Arcade Fire's yearly KANPE Kanaval benefit concert rolled through Montreal Wednesday night (March 15) in support of Regine Chassagne's KANPE Foundation. With all proceeds going towards furthering the financial autonomy of Haitian communities, the evening was both a celebration of Haitian culture and an investment in the country's future.
In practice, though, the evening was a kaleidoscopic Kanaval where backgrounds and art forms mixed together in one deliriously delicious stew. Early evening performers Fwonte and Tito Marechal mixed rap and blues with Haitian Creole, creating new combinations that were as cutting-edge as they were danceable. Even more impressive was Pierre Kwenders, whose borderless sound blended pop, hip-hop, African music and what felt like at least 20 other genres and nationalities without losing even a smidge of his boyish charisma.
In between sets, drummers and dancers scythed their way through the crowd, forming impromptu pockets of dancing and good cheer wherever they went. At times the Kanaval felt less like a rock concert and more like a street party where the audience were just as much participants as the performers.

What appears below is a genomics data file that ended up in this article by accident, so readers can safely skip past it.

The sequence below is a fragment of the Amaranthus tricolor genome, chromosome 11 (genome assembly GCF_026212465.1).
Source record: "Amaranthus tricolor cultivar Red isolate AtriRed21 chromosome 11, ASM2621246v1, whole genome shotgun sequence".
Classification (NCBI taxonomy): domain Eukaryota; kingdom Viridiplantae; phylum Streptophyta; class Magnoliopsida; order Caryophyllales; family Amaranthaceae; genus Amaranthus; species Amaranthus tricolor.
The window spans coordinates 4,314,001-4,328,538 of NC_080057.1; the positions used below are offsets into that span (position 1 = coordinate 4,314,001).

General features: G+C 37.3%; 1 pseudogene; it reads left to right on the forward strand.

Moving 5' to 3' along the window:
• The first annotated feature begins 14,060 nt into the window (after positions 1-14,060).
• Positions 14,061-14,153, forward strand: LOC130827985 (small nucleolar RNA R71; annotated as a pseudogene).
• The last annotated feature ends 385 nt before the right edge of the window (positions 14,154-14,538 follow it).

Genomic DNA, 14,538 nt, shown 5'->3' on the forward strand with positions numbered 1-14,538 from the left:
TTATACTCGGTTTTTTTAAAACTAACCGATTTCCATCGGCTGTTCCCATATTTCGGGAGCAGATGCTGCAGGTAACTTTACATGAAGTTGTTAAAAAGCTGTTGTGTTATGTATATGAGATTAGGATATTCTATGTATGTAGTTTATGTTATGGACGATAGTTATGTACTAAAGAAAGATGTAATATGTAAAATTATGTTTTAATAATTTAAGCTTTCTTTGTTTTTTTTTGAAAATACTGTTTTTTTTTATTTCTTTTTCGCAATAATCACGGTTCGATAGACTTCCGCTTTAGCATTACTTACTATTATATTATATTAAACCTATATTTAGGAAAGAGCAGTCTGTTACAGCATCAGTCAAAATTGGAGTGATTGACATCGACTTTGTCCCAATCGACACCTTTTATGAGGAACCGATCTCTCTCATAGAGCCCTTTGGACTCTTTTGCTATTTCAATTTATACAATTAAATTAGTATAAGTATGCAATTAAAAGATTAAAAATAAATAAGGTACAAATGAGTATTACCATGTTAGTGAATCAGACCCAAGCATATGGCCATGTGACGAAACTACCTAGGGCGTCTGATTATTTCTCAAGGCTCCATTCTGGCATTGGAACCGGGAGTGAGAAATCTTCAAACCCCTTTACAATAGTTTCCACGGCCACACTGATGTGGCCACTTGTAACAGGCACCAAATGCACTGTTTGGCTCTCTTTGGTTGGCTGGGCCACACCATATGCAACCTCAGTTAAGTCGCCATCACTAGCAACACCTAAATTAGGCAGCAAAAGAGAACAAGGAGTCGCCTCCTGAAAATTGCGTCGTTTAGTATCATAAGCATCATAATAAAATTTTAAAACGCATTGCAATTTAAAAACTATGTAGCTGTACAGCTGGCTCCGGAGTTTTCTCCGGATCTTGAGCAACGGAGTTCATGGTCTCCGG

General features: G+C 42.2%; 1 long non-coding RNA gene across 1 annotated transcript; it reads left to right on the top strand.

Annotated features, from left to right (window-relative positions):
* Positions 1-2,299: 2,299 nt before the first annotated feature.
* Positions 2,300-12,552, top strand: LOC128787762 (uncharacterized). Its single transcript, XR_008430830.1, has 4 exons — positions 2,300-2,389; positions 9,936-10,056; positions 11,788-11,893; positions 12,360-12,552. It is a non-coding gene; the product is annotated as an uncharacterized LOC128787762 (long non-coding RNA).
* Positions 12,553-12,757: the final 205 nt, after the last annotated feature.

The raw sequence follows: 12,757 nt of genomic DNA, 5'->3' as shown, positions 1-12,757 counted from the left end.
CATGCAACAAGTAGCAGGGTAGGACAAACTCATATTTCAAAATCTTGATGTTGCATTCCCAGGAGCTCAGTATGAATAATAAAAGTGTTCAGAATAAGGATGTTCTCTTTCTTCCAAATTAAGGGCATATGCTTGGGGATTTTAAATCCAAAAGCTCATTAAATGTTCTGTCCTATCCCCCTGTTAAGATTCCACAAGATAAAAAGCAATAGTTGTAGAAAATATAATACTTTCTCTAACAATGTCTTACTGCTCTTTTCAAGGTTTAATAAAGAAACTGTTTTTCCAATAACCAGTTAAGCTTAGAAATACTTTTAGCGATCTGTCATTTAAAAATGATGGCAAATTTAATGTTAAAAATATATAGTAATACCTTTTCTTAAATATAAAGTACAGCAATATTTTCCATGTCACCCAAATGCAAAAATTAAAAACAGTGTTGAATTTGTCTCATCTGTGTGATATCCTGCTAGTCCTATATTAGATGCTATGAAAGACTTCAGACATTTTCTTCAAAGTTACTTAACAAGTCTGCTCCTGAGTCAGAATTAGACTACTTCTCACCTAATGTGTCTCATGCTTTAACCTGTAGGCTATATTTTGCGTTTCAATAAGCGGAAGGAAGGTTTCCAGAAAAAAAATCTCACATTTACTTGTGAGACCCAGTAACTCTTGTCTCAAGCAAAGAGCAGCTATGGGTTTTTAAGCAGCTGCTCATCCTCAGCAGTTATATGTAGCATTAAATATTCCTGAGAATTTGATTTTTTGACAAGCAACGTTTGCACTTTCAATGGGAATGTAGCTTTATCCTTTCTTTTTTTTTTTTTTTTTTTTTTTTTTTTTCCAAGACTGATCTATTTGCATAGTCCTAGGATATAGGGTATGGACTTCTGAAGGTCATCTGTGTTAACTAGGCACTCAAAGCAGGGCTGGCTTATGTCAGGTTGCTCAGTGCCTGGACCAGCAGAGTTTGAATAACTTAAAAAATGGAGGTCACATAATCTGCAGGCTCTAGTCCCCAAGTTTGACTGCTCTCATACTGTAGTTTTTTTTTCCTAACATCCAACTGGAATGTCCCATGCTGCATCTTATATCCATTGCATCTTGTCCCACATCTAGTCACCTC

Perhaps it was this environment that made austere singer-songwriter Coeur de Pirate's performance ring just a little bit false against the colours and sounds of what came before. But credit to Béatrice Martin — she did begin to capture a somewhat sombre undercurrent to the evening's vibrant festivities. In 2017, celebrating diversity and multiculturalism feels more vital than ever, as these very values are under serious threat both at home and abroad.
Fittingly then, Arcade Fire chose to open their set with their first performance of "Windowsill" since 2008, a piercing ballad about the rising, suffocating tide of virulent politics. From there, the band pivoted to fan favourite "Haiti" before packing the rest of set with some of their biggest hits.
And nobody does effervescence like Arcade Fire. Limited to around 30 minutes of set time, the band were at their leanest and meanest; from the transcendent disco of "Sprawl II" to the driving rhythm of "Rebellion (Lies)" they all but levitated. That's not even mentioning "Wake Up," a lighting-in-a-bottle closer that still makes a mid-size rock club feel like an arena, even ten years and countless performances after its release.
By the time the song's last notes rang out and Kwenders and Win Butler descended to the decks to fuel yet more dancing and revelry, it was already apparent that this was yet another Kanaval for the ages. It felt needed.
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